Loyalty is Everything

Gone are the days of elusive company operations, 96% of contemporary chief executives rate building and maintain trust with stakeholders as a high or essential priority, according to the 2020 YPO Global Pulse survey on trust. However, they find it easiest to build trust with their vendors (48%) and their investors (45%) more than with local communities (29%) and the general public/media at 29% and 23% respectively. These numbers should send a powerful message to CEOs on stepping up their efforts to build and maintain these necessary relationships. A good rapport can make a huge difference, as well as for B2B folks and sales staff too.

OK, now what?

A lot of what Dale Carnegie included in his book How to Win Friends & Influence People in 1936 still holds true today. In particular, being a good listener and encouraging people to talk about themselves has been something that will likely stand forever. This is particularly true when it comes to customers because people talk to, share information with, buy from, and feel a sense of loyalty with people they trust. That’s human nature and despite the growth of digital media, quality connections and loyalty are still important.

Ask Questions

Customers don’t always know how to express what they need in a concise manner. So don’t be afraid to ask questions – about their goal, what they are looking to get out of your product or service, how they intend to use something long-term – the list goes on.

Think of discovery like a doctor’s visit where the staff asks a million questions in an effort to narrow down what a patient’s ailment might be. Similarly, by asking the right questions, a car salesperson can discover that a customer has a small budget and is interested in a fuel-efficient vehicle. By the end of the conversation, it’s a slam-dunk sale to recommend a compact that gets 30 miles to a gallon on the highway with monthly payments of USD200 over seven years.

Asking questions can sometimes scare people, as they think it makes them look less knowledgeable, when in fact it helps everyone be more successful long-term.

Listen up!

Asking questions is key, but does nothing if you are not actually hearing what someone is saying. Repeating what customers say is a way of reassuring them and reaffirming that they have indeed been heard.  Discovery, an important part of consultative selling, leverages active listening to learn about customers, their likes, dislikes, passions, etc. Successful nonprofits employ discovery with potential major donors for the same reasons. Listening to a customer can also help you in the future when they return, showing that you care about them and their patronage, and that you understand their needs.

“It’s time for marketers, sales staff and customer service personnel to behave like scientists and ask more questions.” – Ronn Torossian, Founder & CEO 5W Public Relations

The same techniques can be successfully applied to numerous other scenarios. It could be a pet owner, prom goer or gourmet cook. Customer service people don’t have the same face-to-face opportunity but can employ much of the same listening and discovery skills, when appropriate.  The latter can be extremely valuable even in handling complaints.

Making a connection

Empathy is also important. Marketing staff don’t have that opportunity either but can identify and segment their audiences to better understand them. They can, and should, employ with these different audiences the use of surveys in areas similar to those mentioned earlier as a part of discovery to gain a deeper understanding of them. The results could also lead to segmenting these audiences even more narrowly and possibly lead to the creation of additional smaller groups with well-defined interests.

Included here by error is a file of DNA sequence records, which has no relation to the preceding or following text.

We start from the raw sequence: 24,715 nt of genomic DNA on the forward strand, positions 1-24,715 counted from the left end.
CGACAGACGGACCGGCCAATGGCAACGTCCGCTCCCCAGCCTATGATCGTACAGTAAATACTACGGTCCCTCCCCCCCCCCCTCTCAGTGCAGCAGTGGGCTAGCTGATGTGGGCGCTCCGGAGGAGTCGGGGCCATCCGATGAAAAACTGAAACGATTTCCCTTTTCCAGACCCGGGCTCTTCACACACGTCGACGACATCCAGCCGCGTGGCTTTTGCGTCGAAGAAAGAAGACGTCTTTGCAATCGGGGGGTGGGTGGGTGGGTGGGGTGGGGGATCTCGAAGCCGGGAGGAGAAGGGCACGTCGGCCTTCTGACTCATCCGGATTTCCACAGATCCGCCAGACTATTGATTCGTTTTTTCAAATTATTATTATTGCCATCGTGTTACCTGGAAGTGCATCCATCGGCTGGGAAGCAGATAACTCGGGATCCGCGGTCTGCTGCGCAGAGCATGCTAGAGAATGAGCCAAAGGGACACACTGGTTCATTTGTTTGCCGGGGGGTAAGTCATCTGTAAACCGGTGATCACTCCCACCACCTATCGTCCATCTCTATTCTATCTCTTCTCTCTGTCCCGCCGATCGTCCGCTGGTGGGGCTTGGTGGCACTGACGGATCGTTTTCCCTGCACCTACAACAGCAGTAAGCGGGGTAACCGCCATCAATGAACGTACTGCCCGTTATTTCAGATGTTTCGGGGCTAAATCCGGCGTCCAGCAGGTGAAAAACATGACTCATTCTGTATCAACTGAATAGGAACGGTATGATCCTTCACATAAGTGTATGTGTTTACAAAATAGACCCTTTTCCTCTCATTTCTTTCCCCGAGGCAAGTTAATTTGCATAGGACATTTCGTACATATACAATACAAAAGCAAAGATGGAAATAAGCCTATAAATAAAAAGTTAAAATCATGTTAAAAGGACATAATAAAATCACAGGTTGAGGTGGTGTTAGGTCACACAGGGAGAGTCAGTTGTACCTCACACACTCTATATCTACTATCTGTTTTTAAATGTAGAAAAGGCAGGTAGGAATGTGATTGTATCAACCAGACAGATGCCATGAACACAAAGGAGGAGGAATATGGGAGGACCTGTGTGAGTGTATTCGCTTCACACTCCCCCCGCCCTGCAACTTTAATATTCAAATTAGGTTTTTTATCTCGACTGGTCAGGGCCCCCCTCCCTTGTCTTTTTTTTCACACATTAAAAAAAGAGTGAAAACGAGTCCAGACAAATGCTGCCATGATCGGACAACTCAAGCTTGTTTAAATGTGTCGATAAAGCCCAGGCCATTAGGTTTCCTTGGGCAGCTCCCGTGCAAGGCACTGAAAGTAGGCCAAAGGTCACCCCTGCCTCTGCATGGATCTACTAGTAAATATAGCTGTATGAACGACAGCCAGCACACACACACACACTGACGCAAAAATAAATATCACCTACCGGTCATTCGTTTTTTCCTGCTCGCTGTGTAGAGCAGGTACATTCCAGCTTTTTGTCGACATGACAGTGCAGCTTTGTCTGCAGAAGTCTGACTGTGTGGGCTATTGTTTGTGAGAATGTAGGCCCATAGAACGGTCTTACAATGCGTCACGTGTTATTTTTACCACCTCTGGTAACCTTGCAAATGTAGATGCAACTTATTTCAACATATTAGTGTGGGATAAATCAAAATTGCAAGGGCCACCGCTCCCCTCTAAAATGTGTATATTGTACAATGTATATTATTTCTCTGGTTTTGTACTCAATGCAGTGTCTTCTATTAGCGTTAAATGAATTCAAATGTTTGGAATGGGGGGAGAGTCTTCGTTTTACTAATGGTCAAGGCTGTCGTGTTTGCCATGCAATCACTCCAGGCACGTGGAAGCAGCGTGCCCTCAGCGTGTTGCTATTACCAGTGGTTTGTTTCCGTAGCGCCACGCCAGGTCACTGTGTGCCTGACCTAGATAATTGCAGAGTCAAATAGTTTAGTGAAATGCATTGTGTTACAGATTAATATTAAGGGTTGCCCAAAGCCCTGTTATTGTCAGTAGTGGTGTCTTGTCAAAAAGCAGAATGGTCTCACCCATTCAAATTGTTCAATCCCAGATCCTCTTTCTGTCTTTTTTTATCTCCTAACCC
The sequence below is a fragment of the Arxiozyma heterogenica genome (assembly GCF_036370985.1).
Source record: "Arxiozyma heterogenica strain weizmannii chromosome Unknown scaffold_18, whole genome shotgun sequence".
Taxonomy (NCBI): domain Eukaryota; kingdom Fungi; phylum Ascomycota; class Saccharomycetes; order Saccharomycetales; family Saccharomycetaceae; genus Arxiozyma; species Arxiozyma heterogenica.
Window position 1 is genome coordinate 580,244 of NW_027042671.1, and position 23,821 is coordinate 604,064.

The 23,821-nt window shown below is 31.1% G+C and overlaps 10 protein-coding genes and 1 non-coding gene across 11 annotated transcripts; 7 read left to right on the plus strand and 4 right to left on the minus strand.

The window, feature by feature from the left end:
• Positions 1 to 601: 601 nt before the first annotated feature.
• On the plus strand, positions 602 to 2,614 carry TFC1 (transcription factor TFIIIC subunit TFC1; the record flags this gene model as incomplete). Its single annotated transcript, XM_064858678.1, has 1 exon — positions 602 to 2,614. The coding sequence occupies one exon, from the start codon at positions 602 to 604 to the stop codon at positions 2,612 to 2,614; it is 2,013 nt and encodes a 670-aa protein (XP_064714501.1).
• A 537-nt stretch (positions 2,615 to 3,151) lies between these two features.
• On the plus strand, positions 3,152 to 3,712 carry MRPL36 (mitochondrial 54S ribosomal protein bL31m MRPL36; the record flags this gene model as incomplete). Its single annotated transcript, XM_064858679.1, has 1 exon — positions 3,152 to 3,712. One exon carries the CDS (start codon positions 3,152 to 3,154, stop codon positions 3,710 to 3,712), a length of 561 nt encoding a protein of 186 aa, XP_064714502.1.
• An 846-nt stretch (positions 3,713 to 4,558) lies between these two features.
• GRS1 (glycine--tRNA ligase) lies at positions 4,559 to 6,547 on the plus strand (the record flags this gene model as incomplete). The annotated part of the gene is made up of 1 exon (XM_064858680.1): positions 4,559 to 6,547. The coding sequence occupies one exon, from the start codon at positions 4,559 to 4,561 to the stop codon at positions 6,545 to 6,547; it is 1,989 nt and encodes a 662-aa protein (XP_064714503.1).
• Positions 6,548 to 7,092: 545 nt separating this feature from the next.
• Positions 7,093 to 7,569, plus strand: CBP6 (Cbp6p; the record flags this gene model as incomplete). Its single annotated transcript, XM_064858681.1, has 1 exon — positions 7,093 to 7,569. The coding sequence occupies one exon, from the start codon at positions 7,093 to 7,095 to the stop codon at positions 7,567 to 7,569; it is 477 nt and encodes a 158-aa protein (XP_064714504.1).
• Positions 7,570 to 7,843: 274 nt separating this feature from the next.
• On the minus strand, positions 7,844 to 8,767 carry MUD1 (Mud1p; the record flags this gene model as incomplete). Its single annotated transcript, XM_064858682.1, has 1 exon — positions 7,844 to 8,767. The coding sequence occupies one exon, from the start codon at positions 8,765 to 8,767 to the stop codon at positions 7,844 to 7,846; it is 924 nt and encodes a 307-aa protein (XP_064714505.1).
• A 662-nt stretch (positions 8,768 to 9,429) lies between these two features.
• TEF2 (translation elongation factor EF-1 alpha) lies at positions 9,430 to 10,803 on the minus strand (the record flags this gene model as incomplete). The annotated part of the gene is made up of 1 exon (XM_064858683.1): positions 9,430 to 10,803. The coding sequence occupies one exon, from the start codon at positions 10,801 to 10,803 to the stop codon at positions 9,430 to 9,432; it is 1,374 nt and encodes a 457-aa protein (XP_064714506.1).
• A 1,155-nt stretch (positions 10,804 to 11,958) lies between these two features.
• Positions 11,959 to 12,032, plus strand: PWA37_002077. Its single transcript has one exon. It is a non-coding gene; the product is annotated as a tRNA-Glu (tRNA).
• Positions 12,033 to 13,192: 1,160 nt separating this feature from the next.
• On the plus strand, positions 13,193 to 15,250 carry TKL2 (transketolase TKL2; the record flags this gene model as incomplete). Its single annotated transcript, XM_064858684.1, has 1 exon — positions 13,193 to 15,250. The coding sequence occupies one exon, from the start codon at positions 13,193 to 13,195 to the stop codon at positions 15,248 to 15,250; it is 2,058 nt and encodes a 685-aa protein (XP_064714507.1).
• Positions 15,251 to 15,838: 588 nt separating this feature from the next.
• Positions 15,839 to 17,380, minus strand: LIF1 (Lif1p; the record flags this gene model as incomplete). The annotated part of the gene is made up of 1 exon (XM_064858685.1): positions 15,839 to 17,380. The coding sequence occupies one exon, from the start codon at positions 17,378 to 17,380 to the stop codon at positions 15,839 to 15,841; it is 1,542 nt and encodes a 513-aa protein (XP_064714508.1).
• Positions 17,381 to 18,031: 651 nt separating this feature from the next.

Even without an in-person meeting, if you clearly demonstrate to the customer that you hear them and want to know more about their needs, they will likely not only respect you more, but they will give you insights you would have never gotten otherwise. No matter what sector of business you are in, asking questions and actively listening will get you far in your career if you are doing it in a smart, forward-thinking manner.

Is it not time for marketers, sales staff and customer service personnel to behave like scientists and ask more questions?

To quote Claude Levi-Strauss, a 20th Century French anthropologist noted for his work in structuralism, the interpretation of human behavior and cognition, “the scientist is not the person who gives the right answers, he’s the one who asks the right questions.”

Ronn Torossian is the founder and CEO of 5W Public Relations, one of the 10 largest independently-owned PR firms in the United States. With over 20 years of experience crafting and executing powerful narratives, Torossian is considered one of America's most prolific and well-respected public relations professionals. Since founding 5WPR in 2003, he has led the company's growth, overseeing more than 175 professionals in the company's headquarters in the iconic Helmsley Building in Manhattan. Torossian's roster of client experience includes work for L'Oréal, Unilever, Walgreens, SAP NS2, Sparkling Ice, KRUPS, Zeta Global, Sinclair Broadcast Group, Wendy Williams, and others. He also has represented top global brands including Coca-Cola, McDonald's and Microsoft. He was named the American Business Awards PR Executive of the Year and Entrepreneur of the Year and Ernst & Young Entrepreneur of the Year semi-finalist. An expert on crisis communications, Torossian has lectured on crisis PR at Harvard Business School, has appeared on CNN & CNBC, was named to PR Week's 40 under Forty list, is a contributing columnist for Forbes and the New York Observer, and his book, For Immediate Release: Shape Minds, Build Brands, and Deliver Results With Game-Changing Public Relations is an industry best-seller.